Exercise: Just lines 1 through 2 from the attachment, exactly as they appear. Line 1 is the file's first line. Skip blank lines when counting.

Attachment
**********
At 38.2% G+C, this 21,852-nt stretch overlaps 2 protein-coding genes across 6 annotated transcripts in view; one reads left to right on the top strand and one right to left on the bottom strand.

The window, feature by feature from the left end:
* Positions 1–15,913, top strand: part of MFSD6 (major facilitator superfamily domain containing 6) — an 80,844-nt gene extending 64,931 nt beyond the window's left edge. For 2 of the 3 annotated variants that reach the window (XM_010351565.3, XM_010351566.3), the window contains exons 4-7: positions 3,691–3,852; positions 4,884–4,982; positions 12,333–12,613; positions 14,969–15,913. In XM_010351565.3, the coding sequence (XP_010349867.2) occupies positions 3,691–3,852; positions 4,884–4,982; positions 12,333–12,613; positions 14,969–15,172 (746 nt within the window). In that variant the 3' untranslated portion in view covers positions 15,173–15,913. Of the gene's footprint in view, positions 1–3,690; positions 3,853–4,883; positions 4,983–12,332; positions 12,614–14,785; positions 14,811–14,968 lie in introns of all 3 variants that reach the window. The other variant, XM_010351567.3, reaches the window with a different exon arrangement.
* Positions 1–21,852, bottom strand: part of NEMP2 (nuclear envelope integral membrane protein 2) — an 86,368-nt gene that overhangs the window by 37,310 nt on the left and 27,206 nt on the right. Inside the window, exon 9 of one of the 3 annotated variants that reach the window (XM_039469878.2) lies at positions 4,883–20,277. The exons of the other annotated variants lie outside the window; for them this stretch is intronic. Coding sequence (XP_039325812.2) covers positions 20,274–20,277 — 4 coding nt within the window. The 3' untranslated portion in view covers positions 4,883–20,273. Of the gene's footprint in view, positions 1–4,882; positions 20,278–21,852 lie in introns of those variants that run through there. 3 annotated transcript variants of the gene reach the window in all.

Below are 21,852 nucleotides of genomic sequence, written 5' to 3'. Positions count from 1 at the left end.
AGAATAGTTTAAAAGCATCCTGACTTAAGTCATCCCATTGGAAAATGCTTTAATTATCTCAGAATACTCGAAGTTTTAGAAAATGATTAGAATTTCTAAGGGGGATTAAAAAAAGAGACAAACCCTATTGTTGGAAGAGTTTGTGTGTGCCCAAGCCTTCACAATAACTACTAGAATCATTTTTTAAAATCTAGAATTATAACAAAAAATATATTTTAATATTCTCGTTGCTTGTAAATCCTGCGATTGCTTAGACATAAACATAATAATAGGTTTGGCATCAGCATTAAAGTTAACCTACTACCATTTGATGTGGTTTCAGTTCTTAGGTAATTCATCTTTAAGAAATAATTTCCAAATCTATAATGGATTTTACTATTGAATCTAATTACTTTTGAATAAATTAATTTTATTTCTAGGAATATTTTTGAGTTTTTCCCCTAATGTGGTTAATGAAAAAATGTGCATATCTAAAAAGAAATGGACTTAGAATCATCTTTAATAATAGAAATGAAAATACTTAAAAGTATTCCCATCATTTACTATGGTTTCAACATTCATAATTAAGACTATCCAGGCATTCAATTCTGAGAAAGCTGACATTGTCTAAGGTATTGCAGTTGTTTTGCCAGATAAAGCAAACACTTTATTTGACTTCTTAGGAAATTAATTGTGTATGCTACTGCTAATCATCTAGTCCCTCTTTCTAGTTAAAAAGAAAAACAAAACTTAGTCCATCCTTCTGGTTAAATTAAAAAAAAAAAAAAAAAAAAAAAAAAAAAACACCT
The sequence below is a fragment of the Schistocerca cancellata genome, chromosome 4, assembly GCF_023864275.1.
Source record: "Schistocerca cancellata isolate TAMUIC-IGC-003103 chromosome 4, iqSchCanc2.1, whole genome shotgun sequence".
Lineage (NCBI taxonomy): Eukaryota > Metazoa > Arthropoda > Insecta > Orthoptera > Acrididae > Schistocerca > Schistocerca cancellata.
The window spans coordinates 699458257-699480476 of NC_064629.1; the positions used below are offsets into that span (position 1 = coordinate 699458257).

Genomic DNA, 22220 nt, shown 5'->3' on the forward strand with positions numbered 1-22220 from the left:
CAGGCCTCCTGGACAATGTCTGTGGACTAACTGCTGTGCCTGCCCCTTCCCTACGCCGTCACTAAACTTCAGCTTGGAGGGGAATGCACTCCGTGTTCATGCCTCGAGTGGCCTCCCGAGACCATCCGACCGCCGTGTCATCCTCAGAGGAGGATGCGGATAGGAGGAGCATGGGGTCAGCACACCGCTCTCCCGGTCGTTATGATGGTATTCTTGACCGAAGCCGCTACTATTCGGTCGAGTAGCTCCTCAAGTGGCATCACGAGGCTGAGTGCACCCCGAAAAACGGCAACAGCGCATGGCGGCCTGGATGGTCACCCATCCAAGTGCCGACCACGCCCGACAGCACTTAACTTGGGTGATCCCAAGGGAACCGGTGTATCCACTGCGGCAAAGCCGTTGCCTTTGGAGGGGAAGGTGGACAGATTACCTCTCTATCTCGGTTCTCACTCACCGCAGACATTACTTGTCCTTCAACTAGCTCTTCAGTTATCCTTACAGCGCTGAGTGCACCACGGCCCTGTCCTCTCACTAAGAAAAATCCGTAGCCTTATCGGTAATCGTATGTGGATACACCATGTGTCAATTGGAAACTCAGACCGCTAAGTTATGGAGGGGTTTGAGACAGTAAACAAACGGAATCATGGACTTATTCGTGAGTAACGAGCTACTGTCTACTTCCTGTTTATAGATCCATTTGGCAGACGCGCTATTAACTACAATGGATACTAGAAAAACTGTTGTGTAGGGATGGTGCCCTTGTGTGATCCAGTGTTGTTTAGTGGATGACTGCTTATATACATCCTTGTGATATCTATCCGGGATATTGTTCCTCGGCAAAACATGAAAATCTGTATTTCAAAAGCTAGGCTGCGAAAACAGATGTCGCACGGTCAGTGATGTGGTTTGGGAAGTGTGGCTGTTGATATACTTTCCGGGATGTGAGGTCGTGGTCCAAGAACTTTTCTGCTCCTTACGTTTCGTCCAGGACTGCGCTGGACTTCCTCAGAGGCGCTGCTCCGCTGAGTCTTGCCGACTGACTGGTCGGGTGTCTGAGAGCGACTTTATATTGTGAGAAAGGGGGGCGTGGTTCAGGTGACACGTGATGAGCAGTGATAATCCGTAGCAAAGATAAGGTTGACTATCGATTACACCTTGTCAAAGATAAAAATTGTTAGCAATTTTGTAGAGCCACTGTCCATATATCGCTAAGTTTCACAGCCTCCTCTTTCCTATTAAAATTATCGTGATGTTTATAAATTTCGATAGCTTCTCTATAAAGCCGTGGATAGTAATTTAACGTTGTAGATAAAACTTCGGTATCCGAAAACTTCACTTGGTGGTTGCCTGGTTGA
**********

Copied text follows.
At 38.2% G+C, this 21,852-nt stretch overlaps 2 protein-coding genes across 6 annotated transcripts in view; one reads left to right on the top strand and one right to left on the bottom strand.

The window, feature by feature from the left end: